25 Days of 'O-REx'
There are T minus 25 days until the UArizona-led NASA OSIRIS-REx mission attempts to collect its first-ever asteroid sample. Here are facts for each day of the countdown.
The University of Arizona-led OSIRIS-REx mission is poised to accomplish a first for NASA in planetary science: collect a sample from a near-Earth asteroid and bring it back home. The composition of the asteroid Bennu could shed more light on the origins and evolution of the 4.5 billion-year-old solar system.
On Oct. 20, the spacecraft will begin a flight trajectory to descend to the asteroid’s surface. Then, it will extend a sample collection arm that will briefly touch the surface, fire a small puff of compressed nitrogen to kick up debris and capture it before storing it in the body of the spacecraft for safekeeping on the two-year journey home.
Sept. 26 marks 25 days until the Touch-And-Go, or TAG, sample collection event, after which the spacecraft will stow the sample for its return to Earth on Sept. 24. 2023.
To celebrate the historic moment, UANews is counting down the 25 Days of "O-REx" with 25 facts.
This mission is a first for NASA. Several NASA spacecraft have studied asteroids from a distance, but none have touched an asteroid and returned with material. The mission was designed to return at least 60 grams (slightly over 2 ounces) of pristine asteroid material to Earth for analysis.
While scientists had predicted the asteroid's shape with uncanny accuracy, the surface of Bennu was unexpectedly rocky. The mission team spent over 18 months extensively surveying the surface for a boulder-free area before identifying Nightingale as the primary sample collection site and Osprey as the backup sample site.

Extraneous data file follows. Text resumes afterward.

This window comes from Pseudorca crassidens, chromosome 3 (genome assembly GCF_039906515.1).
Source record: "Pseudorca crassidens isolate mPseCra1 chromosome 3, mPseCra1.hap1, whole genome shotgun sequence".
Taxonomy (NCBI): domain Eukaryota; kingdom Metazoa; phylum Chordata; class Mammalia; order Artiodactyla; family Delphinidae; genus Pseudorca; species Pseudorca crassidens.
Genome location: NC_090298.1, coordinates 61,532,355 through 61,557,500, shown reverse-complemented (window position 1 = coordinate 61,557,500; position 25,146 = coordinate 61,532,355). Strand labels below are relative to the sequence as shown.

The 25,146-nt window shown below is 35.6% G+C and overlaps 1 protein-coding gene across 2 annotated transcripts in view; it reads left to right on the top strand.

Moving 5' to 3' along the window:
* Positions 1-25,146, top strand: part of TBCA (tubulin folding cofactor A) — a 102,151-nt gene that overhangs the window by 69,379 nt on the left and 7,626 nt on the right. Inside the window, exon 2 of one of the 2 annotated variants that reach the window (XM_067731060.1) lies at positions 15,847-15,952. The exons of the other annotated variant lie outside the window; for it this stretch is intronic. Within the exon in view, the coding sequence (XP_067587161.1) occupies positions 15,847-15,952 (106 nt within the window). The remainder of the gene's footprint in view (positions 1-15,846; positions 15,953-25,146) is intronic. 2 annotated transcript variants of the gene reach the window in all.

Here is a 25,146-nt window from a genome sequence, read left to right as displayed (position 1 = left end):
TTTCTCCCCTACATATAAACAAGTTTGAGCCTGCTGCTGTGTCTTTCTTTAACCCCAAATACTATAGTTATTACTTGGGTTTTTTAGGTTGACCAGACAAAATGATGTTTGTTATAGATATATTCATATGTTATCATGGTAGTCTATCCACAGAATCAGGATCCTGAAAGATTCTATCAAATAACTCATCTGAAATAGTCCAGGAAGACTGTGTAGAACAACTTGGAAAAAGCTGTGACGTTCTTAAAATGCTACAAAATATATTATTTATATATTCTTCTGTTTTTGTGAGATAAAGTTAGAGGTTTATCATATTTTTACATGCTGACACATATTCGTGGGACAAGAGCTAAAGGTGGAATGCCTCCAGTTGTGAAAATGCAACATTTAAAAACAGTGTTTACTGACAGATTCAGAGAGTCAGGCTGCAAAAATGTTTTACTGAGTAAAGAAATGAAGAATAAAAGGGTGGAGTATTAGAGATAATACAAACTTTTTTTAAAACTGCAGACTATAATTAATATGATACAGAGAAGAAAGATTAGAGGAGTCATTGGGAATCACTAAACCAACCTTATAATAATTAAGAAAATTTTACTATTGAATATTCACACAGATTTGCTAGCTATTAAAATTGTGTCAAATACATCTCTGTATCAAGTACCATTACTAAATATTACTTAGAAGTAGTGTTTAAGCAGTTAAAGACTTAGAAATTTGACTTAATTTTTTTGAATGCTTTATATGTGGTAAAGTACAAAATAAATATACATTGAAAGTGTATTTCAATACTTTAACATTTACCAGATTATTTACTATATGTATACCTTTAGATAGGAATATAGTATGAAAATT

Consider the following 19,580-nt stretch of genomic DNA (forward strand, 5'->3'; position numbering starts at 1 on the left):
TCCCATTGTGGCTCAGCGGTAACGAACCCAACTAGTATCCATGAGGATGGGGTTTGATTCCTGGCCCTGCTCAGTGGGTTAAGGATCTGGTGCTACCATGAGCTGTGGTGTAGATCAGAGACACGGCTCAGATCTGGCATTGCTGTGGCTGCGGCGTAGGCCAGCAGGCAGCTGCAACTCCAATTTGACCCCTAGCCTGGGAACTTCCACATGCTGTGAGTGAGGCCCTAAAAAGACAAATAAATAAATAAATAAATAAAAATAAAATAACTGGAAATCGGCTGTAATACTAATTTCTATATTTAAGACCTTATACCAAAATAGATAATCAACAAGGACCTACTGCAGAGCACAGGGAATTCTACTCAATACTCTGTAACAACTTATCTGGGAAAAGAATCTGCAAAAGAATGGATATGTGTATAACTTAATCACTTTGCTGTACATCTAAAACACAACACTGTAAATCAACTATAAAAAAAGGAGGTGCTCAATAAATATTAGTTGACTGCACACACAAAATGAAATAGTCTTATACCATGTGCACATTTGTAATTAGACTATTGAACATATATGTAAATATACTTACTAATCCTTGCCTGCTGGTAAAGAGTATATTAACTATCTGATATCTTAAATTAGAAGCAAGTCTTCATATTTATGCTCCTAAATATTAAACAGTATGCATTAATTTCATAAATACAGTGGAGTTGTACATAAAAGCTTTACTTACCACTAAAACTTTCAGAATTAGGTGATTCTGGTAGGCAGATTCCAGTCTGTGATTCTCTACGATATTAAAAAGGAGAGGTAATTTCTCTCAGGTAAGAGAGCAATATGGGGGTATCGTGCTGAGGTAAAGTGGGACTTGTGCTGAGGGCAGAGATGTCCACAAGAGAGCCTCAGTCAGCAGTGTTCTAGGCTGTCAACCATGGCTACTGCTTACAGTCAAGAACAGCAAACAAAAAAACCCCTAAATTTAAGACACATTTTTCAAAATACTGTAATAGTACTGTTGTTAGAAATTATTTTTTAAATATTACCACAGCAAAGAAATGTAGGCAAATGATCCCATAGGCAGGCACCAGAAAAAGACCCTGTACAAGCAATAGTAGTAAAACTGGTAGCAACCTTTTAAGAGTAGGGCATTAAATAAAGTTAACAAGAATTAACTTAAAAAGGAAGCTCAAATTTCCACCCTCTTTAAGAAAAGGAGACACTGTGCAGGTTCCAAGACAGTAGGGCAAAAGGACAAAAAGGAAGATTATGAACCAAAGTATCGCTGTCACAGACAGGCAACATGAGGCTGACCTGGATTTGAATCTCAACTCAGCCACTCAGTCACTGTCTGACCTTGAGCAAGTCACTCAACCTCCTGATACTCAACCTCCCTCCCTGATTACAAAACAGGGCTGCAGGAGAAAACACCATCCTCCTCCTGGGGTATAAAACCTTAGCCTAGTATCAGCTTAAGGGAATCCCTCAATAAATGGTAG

The primary sample site, Nightingale, is located in a crater in Bennu's northern hemisphere and was determined to be the safest spot for the Touch-And-Go sample collection maneuver. For scale, the spacecraft's brief touchdown will be like parking a shuttle van in an area about as wide as three parking spaces. The site is one-tenth as large as the original mission plan envisioned.
On the journey back to Earth, the spacecraft will eject its sample return capsule containing the bits of Bennu for landing in the Utah desert on Sept. 24, 2023. The entire trip from launch to landing will have spanned seven years and 4.4 billion miles of space travel.
The asteroid is a time capsule from the early solar system. Made from the crumbs of what was left over after the formation of the solar system, it is rich with organic compounds that may have seeded life on Earth.
Bennu is about the same size as Pusch Ridge in the Santa Catalina Mountains, measuring about 500 meters, or about one-third of a mile, in diameter.
The asteroid Bennu is a near-Earth asteroid – meaning it is not part of the main asteroid belt – and is situated between 241,000 and 209 million miles away, depending on its orbit relative to Earth's. Right now, the asteroid and spacecraft are about 200 million miles from Earth.
Bennu is in an unstable orbit, meaning it likely won't last more than 10 million years before it collides with a planet or falls into the sun.
Evidence of water was discovered locked within the clays that make up the asteroid. While Bennu itself is too small to have ever hosted liquid water, liquid water was likely present at some time on Bennu's parent body, a much larger asteroid.
Bennu's temperatures range from 240 degrees Fahrenheit during the day to 100 below zero at night.